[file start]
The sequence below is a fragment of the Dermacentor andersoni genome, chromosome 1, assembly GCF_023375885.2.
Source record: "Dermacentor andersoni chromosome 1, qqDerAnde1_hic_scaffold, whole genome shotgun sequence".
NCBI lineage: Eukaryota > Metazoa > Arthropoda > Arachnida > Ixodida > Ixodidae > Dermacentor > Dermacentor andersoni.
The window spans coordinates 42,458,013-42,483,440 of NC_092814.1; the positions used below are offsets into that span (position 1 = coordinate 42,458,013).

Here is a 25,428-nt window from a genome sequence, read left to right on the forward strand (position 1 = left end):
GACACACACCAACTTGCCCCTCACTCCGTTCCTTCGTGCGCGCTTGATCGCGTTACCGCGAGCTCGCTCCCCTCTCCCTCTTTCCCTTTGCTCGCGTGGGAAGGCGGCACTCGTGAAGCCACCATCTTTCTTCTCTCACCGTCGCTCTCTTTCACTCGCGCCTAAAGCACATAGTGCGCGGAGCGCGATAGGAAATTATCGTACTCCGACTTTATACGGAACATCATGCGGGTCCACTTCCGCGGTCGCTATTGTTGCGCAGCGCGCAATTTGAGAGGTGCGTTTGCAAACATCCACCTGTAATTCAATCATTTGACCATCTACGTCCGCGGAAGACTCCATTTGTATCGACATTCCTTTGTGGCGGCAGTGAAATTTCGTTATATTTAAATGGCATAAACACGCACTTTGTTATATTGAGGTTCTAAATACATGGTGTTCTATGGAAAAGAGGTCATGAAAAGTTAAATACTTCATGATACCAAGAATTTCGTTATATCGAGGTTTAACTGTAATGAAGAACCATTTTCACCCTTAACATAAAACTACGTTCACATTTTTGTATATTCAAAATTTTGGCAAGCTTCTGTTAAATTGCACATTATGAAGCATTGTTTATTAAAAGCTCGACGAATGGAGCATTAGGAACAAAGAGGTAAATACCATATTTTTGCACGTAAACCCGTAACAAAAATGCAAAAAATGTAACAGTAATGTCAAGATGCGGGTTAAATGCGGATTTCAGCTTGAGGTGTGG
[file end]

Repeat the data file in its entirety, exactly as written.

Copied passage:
The sequence below is a fragment of the Dermacentor andersoni genome, chromosome 1, assembly GCF_023375885.2.
Source record: "Dermacentor andersoni chromosome 1, qqDerAnde1_hic_scaffold, whole genome shotgun sequence".
NCBI lineage: Eukaryota > Metazoa > Arthropoda > Arachnida > Ixodida > Ixodidae > Dermacentor > Dermacentor andersoni.
The window spans coordinates 42,458,013-42,483,440 of NC_092814.1; the positions used below are offsets into that span (position 1 = coordinate 42,458,013).

Here is a 25,428-nt window from a genome sequence, read left to right on the forward strand (position 1 = left end):
GACACACACCAACTTGCCCCTCACTCCGTTCCTTCGTGCGCGCTTGATCGCGTTACCGCGAGCTCGCTCCCCTCTCCCTCTTTCCCTTTGCTCGCGTGGGAAGGCGGCACTCGTGAAGCCACCATCTTTCTTCTCTCACCGTCGCTCTCTTTCACTCGCGCCTAAAGCACATAGTGCGCGGAGCGCGATAGGAAATTATCGTACTCCGACTTTATACGGAACATCATGCGGGTCCACTTCCGCGGTCGCTATTGTTGCGCAGCGCGCAATTTGAGAGGTGCGTTTGCAAACATCCACCTGTAATTCAATCATTTGACCATCTACGTCCGCGGAAGACTCCATTTGTATCGACATTCCTTTGTGGCGGCAGTGAAATTTCGTTATATTTAAATGGCATAAACACGCACTTTGTTATATTGAGGTTCTAAATACATGGTGTTCTATGGAAAAGAGGTCATGAAAAGTTAAATACTTCATGATACCAAGAATTTCGTTATATCGAGGTTTAACTGTAATGAAGAACCATTTTCACCCTTAACATAAAACTACGTTCACATTTTTGTATATTCAAAATTTTGGCAAGCTTCTGTTAAATTGCACATTATGAAGCATTGTTTATTAAAAGCTCGACGAATGGAGCATTAGGAACAAAGAGGTAAATACCATATTTTTGCACGTAAACCCGTAACAAAAATGCAAAAAATGTAACAGTAATGTCAAGATGCGGGTTAAATGCGGATTTCAGCTTGAGGTGTGG